Should You Preach a Father’s Day Sermon on Father’s Day?


We all know that Mother’s Day has a special place in the American culture. I wrote about whether a pastor should preach a “Mother’s Day Message” and it was a popular post. I am going to address the same subject about Father’s Day…but I do not expect to generate a similar amount of interest! But it is as important.

Father’s Day = Mother’s Day?

That is probably the best way to introduce the subject of Father’s Day. It is not really popular or appealing. It always feels like a lesser-than version.


When I was the Rector of Christ Church in Plano, I always purchased beautiful flowers to give the moms on Mother’s Day. Some years, they got roses. Long stem roses! In other years, when the budget was tight, I gave them all freshly-cut carnations.

But for years and years I wondered what I could get for the dads who were in church on Father’s Day. I settled on the best and least-expensive item I could get. Each of the dads received a “Tootsie-Pop.” Not a single man complained. (Although some wondered if they had been “suckered” into coming to church!)

Despite my cost-saving measures, I really believe that Father’s Day needs to be part of the way church leaders and preachers connect the heart of the Christian gospel to the culture around it. A prayer for the dads, a gift to hand out, and a special word of encouragement are the least we can and should do.

But, if we take a wider lens look at the issues that men, husbands, fathers, and males face in the culture, a Father’s Day message should only be the start.

Here are few points to consider.

Fathers Need to be Reminded of Something

After 35 years of marital counseling and coffee conversations, I have come to see that many men simply do not understand the role that they have in the life of their children and family. The findings that I have read suggest what every pastor knows through experience: Fathers shape their children’s faith. Period. There is no escaping that.

Consider this: If a father does NOT go to church regularly, only 1 child in 50 will grow up as a regular worshipper. That is staggering.

But, if the father DOES attend church regularly, nearly 35 children out of 50 will make worship and church a part of their adult life.

Other research findings might tweak the numbers here and there, but they do not substantially change the point: Fathers are the most effective discipleship leaders for their children.

Of course, none of this should discount or discourage the work of the mothers in the role of teaching the children about our Lord. But the truth is that, unless the men are doing their part, they will end up fighting a very hard battle.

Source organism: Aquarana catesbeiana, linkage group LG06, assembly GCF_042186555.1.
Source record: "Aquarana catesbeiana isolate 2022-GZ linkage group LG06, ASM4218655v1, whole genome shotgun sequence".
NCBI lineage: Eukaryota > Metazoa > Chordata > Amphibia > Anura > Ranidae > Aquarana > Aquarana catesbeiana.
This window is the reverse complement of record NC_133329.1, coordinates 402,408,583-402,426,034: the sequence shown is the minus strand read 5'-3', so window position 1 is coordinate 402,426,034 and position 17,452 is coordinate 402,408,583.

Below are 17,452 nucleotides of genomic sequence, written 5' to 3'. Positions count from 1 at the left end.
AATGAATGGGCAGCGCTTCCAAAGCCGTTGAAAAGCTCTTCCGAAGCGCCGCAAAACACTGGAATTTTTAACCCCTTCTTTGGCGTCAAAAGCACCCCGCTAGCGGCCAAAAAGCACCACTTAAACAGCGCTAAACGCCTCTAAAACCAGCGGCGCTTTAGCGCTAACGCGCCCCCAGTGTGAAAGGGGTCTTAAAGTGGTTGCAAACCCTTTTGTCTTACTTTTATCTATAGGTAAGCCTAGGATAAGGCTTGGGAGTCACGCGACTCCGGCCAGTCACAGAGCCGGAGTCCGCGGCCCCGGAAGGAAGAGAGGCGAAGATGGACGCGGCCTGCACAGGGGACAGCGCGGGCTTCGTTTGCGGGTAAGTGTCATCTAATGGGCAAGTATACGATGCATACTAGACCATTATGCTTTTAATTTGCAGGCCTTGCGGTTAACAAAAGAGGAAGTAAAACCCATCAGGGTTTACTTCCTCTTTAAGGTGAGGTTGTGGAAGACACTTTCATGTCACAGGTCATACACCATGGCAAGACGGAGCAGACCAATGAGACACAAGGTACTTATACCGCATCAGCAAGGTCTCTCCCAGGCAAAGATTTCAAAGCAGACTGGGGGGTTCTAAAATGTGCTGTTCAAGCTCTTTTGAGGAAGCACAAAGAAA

In all candor, when I have spoken to groups of men about their need to take a leadership role in the spiritual life of their family, men know what I am talking about but realize their shortcomings. But when women hear the same message, they applaud. Most of the faithful women I know are not interested in receiving credit, only respect. And they want their children to take on the faith of the family.

The mom’s role in the life of their children is well-understood and powerfully important, but it is also limited when it comes to teaching the children in the way they should go (in life) and follow God. That is the duty of the father and it was spelled out clearly in Scripture this way. In both the Old and New Testaments, fathers are called upon to exercise this essential role in the life of their children. They were called to teach the faith, correct their children with patience, and convey their own commitment to follow God.

Do I need to search hard to find this Scripture? Of course not! We see it over and over again.

The father’s role in Deuteronomy 6 is clear. It would have likely included the mother, too. But the point is that dads need to read Deuteronomy 6 as an instruction to them:

Hear, O Israel: The Lord our God, the Lord is one. Love the Lord your God with all your heart and with all your soul and with all your strength. These commandments that I give you today are to be on your hearts. Impress them on your children. Talk about them when you sit at home and when you walk along the road, when you lie down and when you get up. Tie them as symbols on your hands and bind them on your foreheads. Write them on the doorframes of your houses and on your gates.

Deuteronomy 6:4-9

Looking at the New Testament, we find that the Apostle Paul tells the dads to NOT over-correct their children to the point of their (the kids’) exasperation! (Col. 3:21). (You must consider how earth-shaking this advice was in the ancient Roman world. A Roman father who converted to Christ had to change his whole manner and demeanor as father. Children were not to be provoked to the point where they would be embittered.)

I think that pastors and preachers need to remind fathers of this high calling in the same tone that Paul says they need to have about correction and discipline. Rebuke and shame for a job that dads do not know how to do is seldom the best way for a preacher to get a point across.

But most of the dads I know would sadly admit that they have been a party to “spiritual absenteeism.” They have left the “faith stuff” up to their wives. What a huge mistake! What a tremendous handicap they are leaving for their own children.